If someone would have told me back in the fall of 2006 when I moved to Washington, DC that I would stay there for almost nine years, I would have laughed in their face. Yet it happened just that way. Three years ago today I passed the FSOA, and yesterday I moved away.
In the days leading up to my move, I was incredibly busy. After my packout I was still working full-time, attending meetings at the State Department every day. I reaped the rewards of having completed many administrative tasks and personal errands in the months and weeks prior, ending up with a little more time for fun. And most importantly, very few instances of being angry and frustrated that I had more things to do than allotted time to do them.
On the evening of Thursday, May 14 my husband and I threw a fun going-away happy hour downtown at Teddy & The Bully Bar. In my typical fashion, I sent out an invitation over five weeks in advance. LOL. Over the course of nearly nine years in this area, I have had the opportunity to meet dozens of fantastic friends and colleagues and I was so pleased that many of them were able to make it. I will truly, truly miss the professionalism, support, humor, innovation and intelligence of the people I’ve known here, and I hope that our paths will cross many more times in the future.
There were more than one hundred wonderful pictures from that night, many of which I haven’t even seen yet. Here are just a few…
I was pretty stunned when my matron of honor and her husband walked through the door of the bar. I hadn’t even invited them because they live hundreds of miles away. I only invited people who lived within 20 miles of DC because it was a weeknight and just a casual stop-by-for-a-drink kind of thing. But here they were standing in front of me – absolutely amazing. So we took them to a late dinner at the fabulous Founding Farmers and went for a final little drive in my car because…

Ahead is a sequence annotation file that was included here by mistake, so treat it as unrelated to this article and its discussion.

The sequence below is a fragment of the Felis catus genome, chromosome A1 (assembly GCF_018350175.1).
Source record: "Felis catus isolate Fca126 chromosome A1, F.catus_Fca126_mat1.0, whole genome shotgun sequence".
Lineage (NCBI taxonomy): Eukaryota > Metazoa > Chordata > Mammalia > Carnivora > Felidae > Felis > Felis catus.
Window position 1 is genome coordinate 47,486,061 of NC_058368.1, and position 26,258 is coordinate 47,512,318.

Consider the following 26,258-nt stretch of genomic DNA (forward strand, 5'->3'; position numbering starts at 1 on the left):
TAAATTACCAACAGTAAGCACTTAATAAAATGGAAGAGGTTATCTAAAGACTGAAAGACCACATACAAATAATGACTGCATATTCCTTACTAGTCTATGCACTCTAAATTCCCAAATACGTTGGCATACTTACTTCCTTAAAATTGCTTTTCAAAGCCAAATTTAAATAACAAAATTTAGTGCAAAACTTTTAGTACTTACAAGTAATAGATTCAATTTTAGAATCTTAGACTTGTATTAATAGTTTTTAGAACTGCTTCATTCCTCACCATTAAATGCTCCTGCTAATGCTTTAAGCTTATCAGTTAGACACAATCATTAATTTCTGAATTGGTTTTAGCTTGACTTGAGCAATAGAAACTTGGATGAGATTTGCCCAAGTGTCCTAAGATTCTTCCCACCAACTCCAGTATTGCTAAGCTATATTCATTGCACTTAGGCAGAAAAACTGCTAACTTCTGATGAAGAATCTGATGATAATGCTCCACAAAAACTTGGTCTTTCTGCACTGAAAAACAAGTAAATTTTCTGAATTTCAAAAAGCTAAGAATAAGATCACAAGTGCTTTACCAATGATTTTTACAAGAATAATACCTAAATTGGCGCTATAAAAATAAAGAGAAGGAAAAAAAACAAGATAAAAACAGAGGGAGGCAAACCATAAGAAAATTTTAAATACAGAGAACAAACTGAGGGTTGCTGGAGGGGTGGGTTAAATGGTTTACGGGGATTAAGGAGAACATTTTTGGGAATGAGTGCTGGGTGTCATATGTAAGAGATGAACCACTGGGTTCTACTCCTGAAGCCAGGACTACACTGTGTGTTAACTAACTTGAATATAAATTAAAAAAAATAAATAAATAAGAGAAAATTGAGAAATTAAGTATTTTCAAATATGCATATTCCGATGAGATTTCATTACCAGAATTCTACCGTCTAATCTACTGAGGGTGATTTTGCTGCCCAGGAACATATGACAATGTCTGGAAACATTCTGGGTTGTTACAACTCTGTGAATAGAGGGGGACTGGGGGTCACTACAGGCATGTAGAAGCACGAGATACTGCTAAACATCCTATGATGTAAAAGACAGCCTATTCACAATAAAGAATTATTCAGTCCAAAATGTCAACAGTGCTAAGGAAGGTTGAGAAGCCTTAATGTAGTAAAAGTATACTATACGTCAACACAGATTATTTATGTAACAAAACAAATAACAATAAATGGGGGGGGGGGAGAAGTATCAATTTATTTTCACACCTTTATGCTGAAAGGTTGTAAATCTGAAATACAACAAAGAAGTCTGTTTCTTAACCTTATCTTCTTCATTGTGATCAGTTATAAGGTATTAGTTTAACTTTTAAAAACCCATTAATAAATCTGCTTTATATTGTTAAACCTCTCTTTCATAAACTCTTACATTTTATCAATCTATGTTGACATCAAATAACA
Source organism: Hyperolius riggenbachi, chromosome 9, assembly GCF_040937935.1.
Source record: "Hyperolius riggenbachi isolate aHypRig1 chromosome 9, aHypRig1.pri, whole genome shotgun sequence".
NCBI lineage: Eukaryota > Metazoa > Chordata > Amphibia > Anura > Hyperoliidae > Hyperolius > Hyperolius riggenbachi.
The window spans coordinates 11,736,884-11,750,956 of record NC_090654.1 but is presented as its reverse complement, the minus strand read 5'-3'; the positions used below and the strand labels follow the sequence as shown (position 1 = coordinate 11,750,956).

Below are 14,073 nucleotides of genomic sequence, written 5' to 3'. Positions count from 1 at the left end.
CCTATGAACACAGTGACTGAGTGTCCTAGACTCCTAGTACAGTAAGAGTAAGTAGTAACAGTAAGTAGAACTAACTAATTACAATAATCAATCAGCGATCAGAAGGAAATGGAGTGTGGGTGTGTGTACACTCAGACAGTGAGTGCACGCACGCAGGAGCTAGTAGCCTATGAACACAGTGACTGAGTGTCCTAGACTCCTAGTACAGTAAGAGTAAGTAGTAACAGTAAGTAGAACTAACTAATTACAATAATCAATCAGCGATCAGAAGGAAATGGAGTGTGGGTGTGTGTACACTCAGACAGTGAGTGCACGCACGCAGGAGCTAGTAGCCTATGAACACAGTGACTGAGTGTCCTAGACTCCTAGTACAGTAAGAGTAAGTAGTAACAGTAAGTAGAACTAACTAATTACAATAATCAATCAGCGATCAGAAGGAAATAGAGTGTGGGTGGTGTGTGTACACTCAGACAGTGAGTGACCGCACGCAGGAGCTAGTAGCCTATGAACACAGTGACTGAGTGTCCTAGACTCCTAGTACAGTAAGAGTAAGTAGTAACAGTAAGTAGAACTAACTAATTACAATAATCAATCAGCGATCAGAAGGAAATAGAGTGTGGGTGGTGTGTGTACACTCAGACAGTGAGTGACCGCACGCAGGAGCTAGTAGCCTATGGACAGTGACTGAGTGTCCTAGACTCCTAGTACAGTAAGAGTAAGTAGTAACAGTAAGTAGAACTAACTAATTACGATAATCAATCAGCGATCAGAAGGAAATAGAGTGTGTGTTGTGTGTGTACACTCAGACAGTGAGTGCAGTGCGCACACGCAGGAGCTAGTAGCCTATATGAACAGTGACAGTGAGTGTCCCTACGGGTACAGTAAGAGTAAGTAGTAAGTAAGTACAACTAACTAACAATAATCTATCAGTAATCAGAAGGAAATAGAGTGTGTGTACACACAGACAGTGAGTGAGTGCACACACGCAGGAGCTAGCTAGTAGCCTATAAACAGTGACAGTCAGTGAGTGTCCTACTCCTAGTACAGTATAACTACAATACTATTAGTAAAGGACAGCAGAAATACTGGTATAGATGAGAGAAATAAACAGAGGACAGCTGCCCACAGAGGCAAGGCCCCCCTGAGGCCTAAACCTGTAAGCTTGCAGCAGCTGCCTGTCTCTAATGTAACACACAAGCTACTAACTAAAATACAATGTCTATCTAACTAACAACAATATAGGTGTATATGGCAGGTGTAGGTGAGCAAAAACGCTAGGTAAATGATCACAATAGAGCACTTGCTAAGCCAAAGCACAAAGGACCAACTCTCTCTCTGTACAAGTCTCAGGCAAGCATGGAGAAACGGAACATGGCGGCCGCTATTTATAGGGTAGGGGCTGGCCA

…early on the following morning, Friday, May 15 my beloved VW was picked up and taken away to be shipped to Uzbekistan.
I went out to the parking lot over an hour early to remove the license plates and do a final sweep for personal items in the vehicle, when low and behold the truck showed up early. This is why it pays to do things early, kids. Bonus – an extra hour (albeit a carless hour) to myself.
It was strangely sad to watch her leave. And it was incredibly aggravating to navigate northern Virginia over the next few days with a full schedule by using only public transportation. Whenever I started to get irritated, or apply another band-aid to my foot, or anxiously check my watch for the tenth time worrying that I would be late, I reminded myself: soon you will be a stranger in a strange land, where everything is in Russian or Uzbek. After that, I settled down into a state of gratitude.